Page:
Abstract: This paper investigates the net impact of birth control policy in China on educational attainment of the partially excluded ethnic minorities. Exploring county-level variation in the value of fines levied for unsanctioned births, we show that more stringent enforcement of the birth control policy reduces educational attainment of urban ethnic minorities. Suggestive evidence shows this negative impact is likely to reflect the spillover effect from improved quality of ethnic majority children. For rural ethnic minorities, however, the level of enforcement of the birth control policy does not significantly affect education. The documented negative impact on education of urban ethnic minorities, combined with the improved quality found for both rural and urban ethnic majorities, implies that the birth control policy substantially contributes to the rising educational gap between ethnic minorities and majorities in China.
    Keywords: birth control, education, minority, quantity.quality tradeoff, China
    Date: 2016
  16. By: Asian Development Bank (ADB); Asian Development Bank (ADB) (Office of Cofinancing Operations, ADB); Asian Development Bank (ADB) (Office of Cofinancing Operations, ADB); Asian Development Bank (ADB)
    Abstract: The Annual Report of the Japan Scholarship Program (JSP) covers the period January–? December and presents the JSP’s activities, achievements, and success stories from students and alumni. The JSP was established in ??? to give qualified citizens of developing member countries of the Asian Development Bank an opportunity to take postgraduate studies in economics, business and management, science and technology, and other development-related fields at ? educational institutions in countries in Asia and the Pacific. Between ??? and , Japan contributed around ? ?? million to the JSP. A total of ?, ?? scholarships have been awarded to recipients from ?? member countries, with , ?? of them being women. Of the total, ,??? scholars have already completed their courses. An average of ? scholarships are awarded each year.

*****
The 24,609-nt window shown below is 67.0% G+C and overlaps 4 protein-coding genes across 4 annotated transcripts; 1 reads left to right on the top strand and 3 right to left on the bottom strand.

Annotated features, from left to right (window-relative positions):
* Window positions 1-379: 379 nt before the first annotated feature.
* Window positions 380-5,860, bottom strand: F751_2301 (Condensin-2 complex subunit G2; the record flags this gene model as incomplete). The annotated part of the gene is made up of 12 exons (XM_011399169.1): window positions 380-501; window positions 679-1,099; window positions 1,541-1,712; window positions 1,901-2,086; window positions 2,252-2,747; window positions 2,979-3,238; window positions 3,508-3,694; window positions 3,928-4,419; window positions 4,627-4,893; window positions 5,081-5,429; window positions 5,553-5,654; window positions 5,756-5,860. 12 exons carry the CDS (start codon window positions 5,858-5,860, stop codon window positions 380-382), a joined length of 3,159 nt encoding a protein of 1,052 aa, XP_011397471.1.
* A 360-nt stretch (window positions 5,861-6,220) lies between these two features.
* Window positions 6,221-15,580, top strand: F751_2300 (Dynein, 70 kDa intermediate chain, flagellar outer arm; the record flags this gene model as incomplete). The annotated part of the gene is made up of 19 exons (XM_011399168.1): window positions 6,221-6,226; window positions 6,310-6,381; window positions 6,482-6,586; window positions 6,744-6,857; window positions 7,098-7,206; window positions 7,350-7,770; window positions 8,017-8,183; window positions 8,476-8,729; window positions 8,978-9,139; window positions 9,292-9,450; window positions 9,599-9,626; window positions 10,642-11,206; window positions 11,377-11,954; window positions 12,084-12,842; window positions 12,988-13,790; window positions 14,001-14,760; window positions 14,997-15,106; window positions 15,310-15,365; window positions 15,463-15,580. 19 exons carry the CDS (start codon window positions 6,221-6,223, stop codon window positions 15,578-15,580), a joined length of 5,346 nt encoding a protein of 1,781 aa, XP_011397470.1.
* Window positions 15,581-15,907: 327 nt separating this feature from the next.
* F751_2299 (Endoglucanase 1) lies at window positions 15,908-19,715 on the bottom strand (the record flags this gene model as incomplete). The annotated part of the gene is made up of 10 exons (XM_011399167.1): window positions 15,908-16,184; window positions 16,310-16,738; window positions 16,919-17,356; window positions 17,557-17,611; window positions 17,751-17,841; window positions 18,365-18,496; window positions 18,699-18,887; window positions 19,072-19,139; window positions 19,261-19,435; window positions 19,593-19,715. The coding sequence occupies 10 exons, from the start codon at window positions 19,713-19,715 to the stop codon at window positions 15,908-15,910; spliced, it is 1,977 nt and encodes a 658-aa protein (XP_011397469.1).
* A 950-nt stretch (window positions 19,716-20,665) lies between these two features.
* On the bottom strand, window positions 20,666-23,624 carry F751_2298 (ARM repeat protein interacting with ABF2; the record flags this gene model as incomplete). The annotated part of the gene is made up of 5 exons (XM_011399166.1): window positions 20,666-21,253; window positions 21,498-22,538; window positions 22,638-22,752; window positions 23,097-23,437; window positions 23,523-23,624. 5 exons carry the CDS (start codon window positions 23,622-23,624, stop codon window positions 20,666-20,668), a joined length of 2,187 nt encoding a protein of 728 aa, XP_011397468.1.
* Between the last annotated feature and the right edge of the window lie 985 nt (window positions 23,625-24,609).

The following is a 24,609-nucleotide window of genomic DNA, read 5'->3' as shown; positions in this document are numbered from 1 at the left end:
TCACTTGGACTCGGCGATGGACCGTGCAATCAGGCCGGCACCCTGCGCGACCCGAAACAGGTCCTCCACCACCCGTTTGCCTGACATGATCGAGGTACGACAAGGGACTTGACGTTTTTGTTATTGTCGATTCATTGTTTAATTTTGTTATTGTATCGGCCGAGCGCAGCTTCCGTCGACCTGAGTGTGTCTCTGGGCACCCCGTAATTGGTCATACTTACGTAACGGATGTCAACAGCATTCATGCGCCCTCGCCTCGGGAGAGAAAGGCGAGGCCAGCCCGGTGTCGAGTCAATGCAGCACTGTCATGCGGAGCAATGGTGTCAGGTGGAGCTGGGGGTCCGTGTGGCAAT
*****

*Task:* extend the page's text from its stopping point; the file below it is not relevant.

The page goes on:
Keywords: education; scholarship; postgraduate studies; poverty reduction; economics; business and management studies; science and technology
    Date: 2016–03
  17. By: Domina, Thurston; McEachin, Andrew; Hanselman, Paul; Agarwal, Priyanka; Hwang, NaYoung; Lewis, Ryan
    Abstract: Schools utilize an array of strategies to match curricula and instruction to students' heterogeneous skills. While generations of scholars have debated "tracking" and its consequences, the literature fails to account for diversity of school-level sorting practices. In this paper we draw upon the work of Sorenson (1970) to articulate and develop empirical measures of five distinct dimensions of school cross-classroom tracking systems: (1) the degree of course differentiation, (2) the extent to which sorting practices generate skills-homogeneous classrooms, (3) the rate at which students enroll in advanced courses, (4) the extent to which students move between tracks over time, and (5) the relation between track assignments across subject areas. Analyses of longitudinal administrative data following 24,000 8th graders enrolled in 23 middle schools through the 10th grade indicate that these dimensions of tracking are empirically separable and have divergent effects on student achievement and the production of inequality.
    Date: 2016–07
  18. By: Rodriguez, Jose S.; Leyva, Janneth; Hopkins, Alvaro